By Patrick Campbell
Released March 1st, 2013 - Warner Music
The eighth studio album from welsh alternative rockers Stereophonics"Graffiti On The Train" shows that the band is still going strong even with drummer Javier Weyler leaving the band and being replaced byJamie Morrison of the Noisettes. The album debuted at number three on the UK album charts, and number two on the Scottish charts, it also peaked at number one on the UK Indie charts.
The album has a dark atmosphere about it, with country influenced guitar melodies, melancholic strings and lead singer Kelly Jones' trademark smoky vocals. Songs like "We Share The Same Sun" and "Catacomb" hark back to earlier Stereophonics albums with their big drums and heavy guitar riffs, whilst string heavy orchestral tunes like the title-track show a glimpse of a new refined Stereophonics.
The songs show the listener a story, like a movie, hardly surprising seeing as they collaborated with famous film composer David Arnold for string arrangements on some of the tracks. "Violins And Tambourines", is the standout track in my opinion. It begins the same as many songs on the album; slow, quiet, bare. It leaves you almost longing for something more, and by the bridge you get it. The song turns into an orchestral masterpiece with David Arnolds' strings leading the pack in a hurried race to reach the finish. The guitars pick up and the vocals return with a new passion and aggression. The song features a brilliant trumpet line and the violins sound like something off a James Bond film. It reminds me why Stereophonics make music: because they are good at it.
For me there is one let down on this album, the song "Been Caught Cheating". It doesn't fit in with the rest of the album with its bluesy guitars and lovesick vocals. The song creates a gap in the cinematic masterpiece and nearly ruins it. The first seven songs all work together to create a desperate atmosphere, something that tells us "something big is coming", and then this track comes along and rips all that work down.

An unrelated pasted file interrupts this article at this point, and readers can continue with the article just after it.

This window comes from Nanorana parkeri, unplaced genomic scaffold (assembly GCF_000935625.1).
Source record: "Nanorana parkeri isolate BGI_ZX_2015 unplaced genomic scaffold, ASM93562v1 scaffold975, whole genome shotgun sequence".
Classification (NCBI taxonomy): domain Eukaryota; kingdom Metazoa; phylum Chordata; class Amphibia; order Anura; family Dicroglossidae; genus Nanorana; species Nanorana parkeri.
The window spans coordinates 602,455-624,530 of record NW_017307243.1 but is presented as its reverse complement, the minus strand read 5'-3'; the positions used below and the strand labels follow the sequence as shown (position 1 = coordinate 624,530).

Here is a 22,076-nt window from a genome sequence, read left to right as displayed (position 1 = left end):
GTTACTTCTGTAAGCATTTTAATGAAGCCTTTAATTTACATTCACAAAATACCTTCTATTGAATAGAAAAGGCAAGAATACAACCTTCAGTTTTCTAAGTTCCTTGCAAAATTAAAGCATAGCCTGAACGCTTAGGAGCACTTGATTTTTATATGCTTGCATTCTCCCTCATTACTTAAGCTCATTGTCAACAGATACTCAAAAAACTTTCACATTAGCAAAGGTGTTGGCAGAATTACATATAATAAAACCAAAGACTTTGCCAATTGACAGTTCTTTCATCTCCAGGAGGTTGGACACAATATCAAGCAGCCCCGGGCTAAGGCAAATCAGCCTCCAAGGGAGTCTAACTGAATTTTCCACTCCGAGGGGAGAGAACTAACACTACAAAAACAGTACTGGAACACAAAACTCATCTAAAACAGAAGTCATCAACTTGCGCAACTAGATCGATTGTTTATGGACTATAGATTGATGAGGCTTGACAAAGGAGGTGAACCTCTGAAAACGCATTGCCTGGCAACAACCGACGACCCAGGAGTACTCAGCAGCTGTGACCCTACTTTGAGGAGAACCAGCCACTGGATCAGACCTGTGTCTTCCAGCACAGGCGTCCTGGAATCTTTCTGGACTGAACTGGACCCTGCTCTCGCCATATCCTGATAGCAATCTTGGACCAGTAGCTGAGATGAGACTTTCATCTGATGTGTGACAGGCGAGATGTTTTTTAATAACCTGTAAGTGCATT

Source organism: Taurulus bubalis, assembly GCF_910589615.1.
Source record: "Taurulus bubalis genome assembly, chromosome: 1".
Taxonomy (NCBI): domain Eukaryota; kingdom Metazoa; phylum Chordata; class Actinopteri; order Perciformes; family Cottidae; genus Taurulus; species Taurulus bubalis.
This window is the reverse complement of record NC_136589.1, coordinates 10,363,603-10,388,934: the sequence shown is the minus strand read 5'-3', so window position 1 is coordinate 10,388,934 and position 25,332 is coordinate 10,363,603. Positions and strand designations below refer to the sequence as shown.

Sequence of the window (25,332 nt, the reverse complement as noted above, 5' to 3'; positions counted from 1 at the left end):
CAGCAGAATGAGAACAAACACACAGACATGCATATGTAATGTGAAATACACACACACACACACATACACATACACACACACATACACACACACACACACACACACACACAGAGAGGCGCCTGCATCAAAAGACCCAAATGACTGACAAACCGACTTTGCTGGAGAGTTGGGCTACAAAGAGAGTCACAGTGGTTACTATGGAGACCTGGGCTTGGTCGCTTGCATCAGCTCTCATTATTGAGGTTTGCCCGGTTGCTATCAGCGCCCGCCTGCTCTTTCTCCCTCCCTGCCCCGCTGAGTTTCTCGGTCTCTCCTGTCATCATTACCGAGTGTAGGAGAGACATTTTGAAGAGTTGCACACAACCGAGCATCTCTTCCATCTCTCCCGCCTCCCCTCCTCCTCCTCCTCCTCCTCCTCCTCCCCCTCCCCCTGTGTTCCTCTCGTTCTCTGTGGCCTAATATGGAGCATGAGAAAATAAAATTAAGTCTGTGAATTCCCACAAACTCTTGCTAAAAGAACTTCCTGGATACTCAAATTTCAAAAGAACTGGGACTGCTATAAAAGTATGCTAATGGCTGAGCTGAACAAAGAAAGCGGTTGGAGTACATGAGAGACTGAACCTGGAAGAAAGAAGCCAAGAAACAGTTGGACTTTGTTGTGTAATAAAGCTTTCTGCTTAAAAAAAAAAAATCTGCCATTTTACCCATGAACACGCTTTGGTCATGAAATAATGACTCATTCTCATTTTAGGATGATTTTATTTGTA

The first single from the album "In A Moment" failed to chart even with popular demand because it was released as a free download and only a limited number of physical vinyl issues. The second single "Indian Summer" however reached number thirty on the UK singles charts, becoming their highest charting single since 2007 when "It Means Nothing" reached number twelve.
After a four year long wait Stereophonics needed to release a really good album to keep their fans and critics happy, fortunately they did that. "Graffiti On The Train" is a masterpiece of beautifully written lyrics and melodies. It's laid back approach with only three fast songs out of ten altogether, and haunting strings, creates an album that is enjoyable to listen to and makes you want more.
4 / 5